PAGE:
Improving technique

Improving technique: Giving good critique

When to give critique Someone has asked you to critique their work? Wow! That must mean that they think you are talented, intelligent, and all around wonderful. Good on you! But hold on! As flattering as it is, don't automatically say yes. The person asking you for critique is someone actively looking to improve their work. They may be committed to practicing to improve in the problem areas that... Continue reading

Improving technique: Benefiting from critique

One of the hardest - and most important - skills for an artist to master is taking critique. It can sting to hear that there are flaws in your hard work, and the natural impulse is to shut down, become defensive, and try to explain away issues in the work as not your fault. A favorite refrain of people who are having trouble taking critique is "this was just a quick sketch." But no matter how... Continue reading

Improving technique: Gesture basics #3: Joints

The most mobile bones of the body attach to one another in a series of "ball and socket" joints, around which they can pivot and rotate. These joints are often deep inside the body, and not visible to the naked eye. For example, consider the thigh connecting to the hip. A small protrusion of bone known as the "Femoral head" joins the femur to the hip socket. This socket is so ensconsed in muscle... Continue reading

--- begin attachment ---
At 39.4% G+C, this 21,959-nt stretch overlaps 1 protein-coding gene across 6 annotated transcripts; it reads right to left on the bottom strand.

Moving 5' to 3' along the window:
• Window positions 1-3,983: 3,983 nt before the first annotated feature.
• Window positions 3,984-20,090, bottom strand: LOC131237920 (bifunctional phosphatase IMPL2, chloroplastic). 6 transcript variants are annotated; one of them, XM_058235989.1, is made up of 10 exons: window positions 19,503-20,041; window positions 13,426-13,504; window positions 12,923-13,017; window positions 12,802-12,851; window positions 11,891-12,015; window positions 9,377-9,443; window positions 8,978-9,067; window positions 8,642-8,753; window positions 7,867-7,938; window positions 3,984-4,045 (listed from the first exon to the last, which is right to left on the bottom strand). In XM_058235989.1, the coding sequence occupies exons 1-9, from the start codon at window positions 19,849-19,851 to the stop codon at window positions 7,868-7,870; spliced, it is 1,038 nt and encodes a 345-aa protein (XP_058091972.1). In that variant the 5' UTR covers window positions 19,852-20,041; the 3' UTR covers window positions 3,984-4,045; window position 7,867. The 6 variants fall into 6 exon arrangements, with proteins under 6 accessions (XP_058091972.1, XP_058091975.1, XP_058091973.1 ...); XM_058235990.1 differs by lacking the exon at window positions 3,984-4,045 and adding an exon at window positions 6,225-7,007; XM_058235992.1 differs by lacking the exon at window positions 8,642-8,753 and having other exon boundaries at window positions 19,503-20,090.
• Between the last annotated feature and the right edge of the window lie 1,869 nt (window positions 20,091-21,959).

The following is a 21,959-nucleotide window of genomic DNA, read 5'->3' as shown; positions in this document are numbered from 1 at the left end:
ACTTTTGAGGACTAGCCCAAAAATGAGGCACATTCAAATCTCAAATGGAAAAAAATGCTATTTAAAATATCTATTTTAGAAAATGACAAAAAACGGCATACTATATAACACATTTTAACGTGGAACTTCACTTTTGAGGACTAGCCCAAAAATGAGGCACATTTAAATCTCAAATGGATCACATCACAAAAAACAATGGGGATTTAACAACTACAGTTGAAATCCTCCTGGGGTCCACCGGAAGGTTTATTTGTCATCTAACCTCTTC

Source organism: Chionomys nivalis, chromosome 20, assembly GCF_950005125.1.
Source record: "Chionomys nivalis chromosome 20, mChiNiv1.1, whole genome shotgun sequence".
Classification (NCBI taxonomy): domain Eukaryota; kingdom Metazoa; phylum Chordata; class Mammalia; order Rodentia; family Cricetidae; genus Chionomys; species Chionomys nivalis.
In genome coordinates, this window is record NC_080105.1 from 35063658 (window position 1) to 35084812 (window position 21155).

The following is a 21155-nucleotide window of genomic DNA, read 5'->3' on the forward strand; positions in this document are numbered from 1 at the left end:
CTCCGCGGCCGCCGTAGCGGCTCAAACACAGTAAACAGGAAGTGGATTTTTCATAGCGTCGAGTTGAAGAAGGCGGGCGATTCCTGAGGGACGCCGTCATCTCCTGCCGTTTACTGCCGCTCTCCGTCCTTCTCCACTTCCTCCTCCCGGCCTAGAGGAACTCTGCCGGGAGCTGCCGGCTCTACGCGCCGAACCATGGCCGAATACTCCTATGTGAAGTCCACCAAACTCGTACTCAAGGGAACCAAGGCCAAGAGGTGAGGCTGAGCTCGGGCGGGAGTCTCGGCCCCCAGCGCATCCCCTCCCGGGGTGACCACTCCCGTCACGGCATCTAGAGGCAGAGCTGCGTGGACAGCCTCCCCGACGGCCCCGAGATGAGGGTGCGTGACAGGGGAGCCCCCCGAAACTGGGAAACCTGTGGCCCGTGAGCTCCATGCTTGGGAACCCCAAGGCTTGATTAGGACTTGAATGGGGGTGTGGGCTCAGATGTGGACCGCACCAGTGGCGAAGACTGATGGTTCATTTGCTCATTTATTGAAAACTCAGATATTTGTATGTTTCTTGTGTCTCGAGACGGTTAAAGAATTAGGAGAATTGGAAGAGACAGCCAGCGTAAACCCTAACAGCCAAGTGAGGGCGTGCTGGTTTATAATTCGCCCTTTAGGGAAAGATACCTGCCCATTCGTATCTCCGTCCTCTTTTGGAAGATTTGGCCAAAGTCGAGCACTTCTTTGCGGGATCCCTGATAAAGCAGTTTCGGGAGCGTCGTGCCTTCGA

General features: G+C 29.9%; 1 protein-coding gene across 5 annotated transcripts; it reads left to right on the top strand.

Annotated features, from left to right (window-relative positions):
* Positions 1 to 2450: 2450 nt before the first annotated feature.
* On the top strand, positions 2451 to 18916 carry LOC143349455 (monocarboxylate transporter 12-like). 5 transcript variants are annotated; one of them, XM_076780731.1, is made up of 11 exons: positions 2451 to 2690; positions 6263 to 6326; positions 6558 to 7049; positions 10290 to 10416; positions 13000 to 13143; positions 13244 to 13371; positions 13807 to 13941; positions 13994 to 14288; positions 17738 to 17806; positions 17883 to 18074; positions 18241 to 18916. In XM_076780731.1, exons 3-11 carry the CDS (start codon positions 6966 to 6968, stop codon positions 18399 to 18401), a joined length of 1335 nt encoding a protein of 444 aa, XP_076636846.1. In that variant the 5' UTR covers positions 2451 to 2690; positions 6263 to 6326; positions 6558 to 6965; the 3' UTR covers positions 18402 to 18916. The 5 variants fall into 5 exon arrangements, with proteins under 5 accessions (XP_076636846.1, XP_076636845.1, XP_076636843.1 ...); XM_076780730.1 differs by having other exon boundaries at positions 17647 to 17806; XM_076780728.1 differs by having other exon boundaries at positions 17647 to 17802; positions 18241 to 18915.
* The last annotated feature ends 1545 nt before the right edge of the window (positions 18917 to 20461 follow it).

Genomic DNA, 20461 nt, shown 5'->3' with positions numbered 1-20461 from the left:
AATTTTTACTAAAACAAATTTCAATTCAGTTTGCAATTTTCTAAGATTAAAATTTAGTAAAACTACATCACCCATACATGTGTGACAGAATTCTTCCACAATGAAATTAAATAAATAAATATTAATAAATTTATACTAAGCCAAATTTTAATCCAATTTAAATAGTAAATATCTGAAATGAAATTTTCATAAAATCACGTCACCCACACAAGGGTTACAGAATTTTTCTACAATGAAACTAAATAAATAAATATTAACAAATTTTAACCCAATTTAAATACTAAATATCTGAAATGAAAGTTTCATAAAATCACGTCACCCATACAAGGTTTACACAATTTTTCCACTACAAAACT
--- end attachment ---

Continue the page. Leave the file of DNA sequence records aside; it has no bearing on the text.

Improving technique: Gesture basics #2: Head, ribcage and pelvis

Once you have established the line of action (See Gesture basics #1) you are ready to place the three major ovals of the body: The head, ribcage and pelvis. Noting their locations should take you 5 to 10 seconds. When viewed from the outside, it's harder to see the underlying skeletal structure, and beginners are often tricked into thinking of the human trunk as being one shape like so: But... Continue reading

Improving technique: Gesture basics #1: Line of action

Whether from life or from imagination, the first mark made in most figure drawings is the line of action. You can think of the line of action as an imaginary line that runs down the spine. The more curve you put into that line, the more attitude, force and/or movement the image will communicate to your viewers. When drawing from life, begin by finding the line of action and noting it down. If you wish,... Continue reading